It has also been established, by definite evidence, that the Messenger (saw) sent messengers to kings to invite them to Islam; and to each king he sent one messenger. If it were not allowed to execute the conveyance of the Da’wah by a single person, then the Messenger (saw) would not have accepted to send a single messenger to convey the Da’wah. So this is explicit evidence from the actions of the Messenger (saw) that the single report is a proof in conveyance. The Messenger (saw) used also to send a single person to convey the Ahkaam. We can see this when the Qiblah changed from Bayt ul-Maqdis to the Ka’bah. So he sent a single person to convey this hukm. Those who heard this message changed their direction of the Salah from Bayt ul-Maqdis to the Ka’bah whilst engaged in performing their Salah, which they didn’t break. That is why their masjid is called Masjid ul-Qiblatayn (The Mosque of the two prayer directions). Similarly, when alcohol was forbidden, he (saw) sent one person to inform the Muslims of its prohibition and ordered them to pour out what they had remaining, hence the Sahabah broke their wine jugs.

These and other such examples of the actions of the Messenger (saw) are a proof that obliges one to act upon the Khabar Ahaad (solitary narrations) in the matters of Shar’ee rules.

Sixth: The issue of the compilation of the Sunnah
The noble Sahabah, were in a position of being constantly around the Messenger (saw), hearing his sayings, witnessing his actions and registering his consent about their actions. When they had difficulty in understanding an ayah or if they differed over its Tafseer (explanation) or in understanding a Hukm, they referred to the Ahadeeth to clarify the matter. Initially the Muslims relied upon memory and their retentive abilities. However, when Islam spread and the cities were distant and the Sahabah were scattered throughout the regions and many had died, a need was felt to compile the Hadith.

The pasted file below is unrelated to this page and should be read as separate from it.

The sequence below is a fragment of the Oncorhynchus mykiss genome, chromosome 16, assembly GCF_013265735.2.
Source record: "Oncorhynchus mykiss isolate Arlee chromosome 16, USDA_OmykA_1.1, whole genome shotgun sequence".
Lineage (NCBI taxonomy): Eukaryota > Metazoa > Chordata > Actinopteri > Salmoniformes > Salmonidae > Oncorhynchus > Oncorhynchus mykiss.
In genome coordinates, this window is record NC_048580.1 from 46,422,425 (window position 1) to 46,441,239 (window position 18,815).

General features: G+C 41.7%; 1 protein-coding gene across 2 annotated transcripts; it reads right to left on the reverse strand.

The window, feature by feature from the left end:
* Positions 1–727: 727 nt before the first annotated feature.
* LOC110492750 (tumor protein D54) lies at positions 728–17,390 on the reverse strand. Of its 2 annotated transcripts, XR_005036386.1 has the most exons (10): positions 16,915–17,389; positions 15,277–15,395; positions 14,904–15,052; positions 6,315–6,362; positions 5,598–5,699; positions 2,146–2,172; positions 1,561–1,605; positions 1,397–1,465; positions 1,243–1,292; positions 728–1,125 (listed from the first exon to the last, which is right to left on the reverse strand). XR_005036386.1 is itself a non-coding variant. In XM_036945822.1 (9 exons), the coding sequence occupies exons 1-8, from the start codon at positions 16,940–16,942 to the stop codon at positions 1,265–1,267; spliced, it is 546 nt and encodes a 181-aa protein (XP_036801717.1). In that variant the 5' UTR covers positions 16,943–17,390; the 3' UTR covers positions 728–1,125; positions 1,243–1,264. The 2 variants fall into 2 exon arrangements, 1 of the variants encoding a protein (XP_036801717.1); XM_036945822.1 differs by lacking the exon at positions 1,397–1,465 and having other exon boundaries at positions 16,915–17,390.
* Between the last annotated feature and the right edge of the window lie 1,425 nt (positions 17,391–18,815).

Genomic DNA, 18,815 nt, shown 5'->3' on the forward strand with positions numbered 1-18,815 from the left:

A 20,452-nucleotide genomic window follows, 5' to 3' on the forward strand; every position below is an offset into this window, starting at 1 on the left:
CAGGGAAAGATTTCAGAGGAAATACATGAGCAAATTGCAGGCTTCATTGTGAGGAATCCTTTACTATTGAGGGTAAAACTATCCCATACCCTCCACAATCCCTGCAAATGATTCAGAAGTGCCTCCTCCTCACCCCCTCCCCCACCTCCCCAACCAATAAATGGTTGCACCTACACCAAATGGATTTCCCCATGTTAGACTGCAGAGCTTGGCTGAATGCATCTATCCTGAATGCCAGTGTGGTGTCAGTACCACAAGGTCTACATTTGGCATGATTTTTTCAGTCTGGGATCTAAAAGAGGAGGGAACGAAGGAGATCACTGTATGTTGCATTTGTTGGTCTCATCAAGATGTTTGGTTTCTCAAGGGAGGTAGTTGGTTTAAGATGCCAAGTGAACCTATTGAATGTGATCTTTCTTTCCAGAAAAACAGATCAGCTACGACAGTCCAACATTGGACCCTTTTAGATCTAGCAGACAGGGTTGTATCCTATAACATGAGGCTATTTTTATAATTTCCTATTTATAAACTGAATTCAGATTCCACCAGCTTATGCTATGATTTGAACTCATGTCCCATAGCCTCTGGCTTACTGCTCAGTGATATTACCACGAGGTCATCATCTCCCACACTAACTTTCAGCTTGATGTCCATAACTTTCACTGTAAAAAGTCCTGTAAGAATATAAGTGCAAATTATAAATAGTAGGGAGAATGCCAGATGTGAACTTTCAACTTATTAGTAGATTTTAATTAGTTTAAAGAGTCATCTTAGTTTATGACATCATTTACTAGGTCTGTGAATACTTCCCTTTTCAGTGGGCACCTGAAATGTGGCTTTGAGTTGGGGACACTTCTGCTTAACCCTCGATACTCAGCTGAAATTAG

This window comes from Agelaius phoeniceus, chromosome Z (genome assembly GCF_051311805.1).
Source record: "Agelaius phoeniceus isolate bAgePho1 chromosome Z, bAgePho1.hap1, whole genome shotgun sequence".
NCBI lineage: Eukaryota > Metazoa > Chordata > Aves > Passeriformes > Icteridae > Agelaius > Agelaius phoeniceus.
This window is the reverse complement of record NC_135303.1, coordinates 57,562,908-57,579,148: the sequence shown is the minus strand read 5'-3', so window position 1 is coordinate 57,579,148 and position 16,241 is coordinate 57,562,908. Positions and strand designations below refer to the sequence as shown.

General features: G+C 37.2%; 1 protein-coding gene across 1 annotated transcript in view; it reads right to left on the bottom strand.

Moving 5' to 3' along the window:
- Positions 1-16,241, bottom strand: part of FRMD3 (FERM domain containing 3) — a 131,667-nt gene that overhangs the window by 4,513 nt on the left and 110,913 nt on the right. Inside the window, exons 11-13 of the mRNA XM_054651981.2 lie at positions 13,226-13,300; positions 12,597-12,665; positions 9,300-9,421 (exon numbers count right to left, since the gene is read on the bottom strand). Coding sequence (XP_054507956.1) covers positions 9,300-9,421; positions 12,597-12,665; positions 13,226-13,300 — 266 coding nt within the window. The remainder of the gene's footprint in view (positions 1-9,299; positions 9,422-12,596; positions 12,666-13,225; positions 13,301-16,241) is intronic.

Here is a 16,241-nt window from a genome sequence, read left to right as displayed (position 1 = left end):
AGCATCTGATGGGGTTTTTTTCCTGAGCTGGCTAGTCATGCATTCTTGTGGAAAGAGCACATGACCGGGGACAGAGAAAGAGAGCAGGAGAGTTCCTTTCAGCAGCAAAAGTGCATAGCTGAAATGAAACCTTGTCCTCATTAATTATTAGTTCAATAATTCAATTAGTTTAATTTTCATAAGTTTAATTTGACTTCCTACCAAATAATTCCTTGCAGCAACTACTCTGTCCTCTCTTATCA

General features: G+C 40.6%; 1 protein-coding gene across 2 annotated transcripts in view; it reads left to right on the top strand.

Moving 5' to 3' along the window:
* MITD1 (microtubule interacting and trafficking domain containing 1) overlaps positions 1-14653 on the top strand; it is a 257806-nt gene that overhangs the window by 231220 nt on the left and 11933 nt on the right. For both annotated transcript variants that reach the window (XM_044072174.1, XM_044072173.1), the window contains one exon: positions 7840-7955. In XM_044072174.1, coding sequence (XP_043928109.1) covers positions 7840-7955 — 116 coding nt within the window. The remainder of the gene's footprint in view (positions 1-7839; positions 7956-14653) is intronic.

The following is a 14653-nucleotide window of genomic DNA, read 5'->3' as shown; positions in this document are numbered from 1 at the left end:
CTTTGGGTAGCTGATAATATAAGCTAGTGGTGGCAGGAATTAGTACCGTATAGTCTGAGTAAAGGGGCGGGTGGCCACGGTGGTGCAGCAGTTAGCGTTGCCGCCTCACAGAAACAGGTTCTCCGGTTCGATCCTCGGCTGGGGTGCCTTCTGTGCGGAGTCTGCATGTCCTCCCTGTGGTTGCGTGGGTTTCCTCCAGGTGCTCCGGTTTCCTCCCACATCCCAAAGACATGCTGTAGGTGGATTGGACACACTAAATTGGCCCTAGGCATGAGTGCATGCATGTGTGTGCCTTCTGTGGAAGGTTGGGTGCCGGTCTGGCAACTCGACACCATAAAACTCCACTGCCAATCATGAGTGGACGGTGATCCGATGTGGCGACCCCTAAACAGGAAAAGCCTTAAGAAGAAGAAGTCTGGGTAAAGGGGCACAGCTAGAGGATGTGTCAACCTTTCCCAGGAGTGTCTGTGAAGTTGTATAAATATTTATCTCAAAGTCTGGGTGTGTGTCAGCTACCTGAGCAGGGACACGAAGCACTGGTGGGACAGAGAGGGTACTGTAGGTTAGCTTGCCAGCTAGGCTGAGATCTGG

The compilation of the Ahadeeth began at the time of the Sahabah. It has been narrated that Abu Hurayrah said; “From the companions of the Prophet (saw), no one narrated more Ahadeeth than me except Abd Allah b. Umar. He used to write them down, but I did not.” However, those Sahabah who wrote down the Ahadeeth were a few in number. The Sahabah used to place a lot of attention on the knowledge of Ahadeeth. They did not take a Hadith except after they proved that it had come from the Messenger (saw); and in this regard they used to be very careful.

After the murder of ‘Uthman and the emergence of political factions, Ahadeeth were concocted to support the claims of each faction due to their inability to find (genuine) Ahadeeth from the Messenger (saw). After the fitnah (civil war) had abated the Muslims embarked upon checking the Ahadeeth to separate the authentic (Sahih) from the spurious and fabricated (Maw’du). They spent a lot of effort in investigating this by studying the narrators and their lives—to the extent that there is no other science like the science of Ahadeeth in its degree of study, research and investigation—until they had sifted the Ahadeeth and distinguished the authentic ones from the false ones. They began to study the status of the narrators one after another until the turn of the century, in the time of ‘Umar b. ‘Abd al-Azeez who ordered that the Hadith be written down. The first one to write down the Hadith upon the order of ‘Umar b. ‘Abd al-Azeez was Muhammad b. Muslim az-Zuhri. Then the writing of Ahadeeth began to spread. Some of those who compiled the Ahadeeth are the following: ‘Ibn Jurayj in Makkah, Malik in Madinah, Hammad in Basrah, ath-Thawri in Kufa, al-Awza’i in Ash-Shaam, until the advent of Imam Bukhari. He was distinguished in the science of Ahadeeth and wrote his renowned book, Saheeh al-Bukhari, in which he quoted the Ahadeeth that he perceived to be authentic. He was followed in his way by Muslim b. al-Hajjaj who was his student. He wrote his famous book, Saheeh Muslim.

Seventh: Apparent Conflict between the Ahadeeth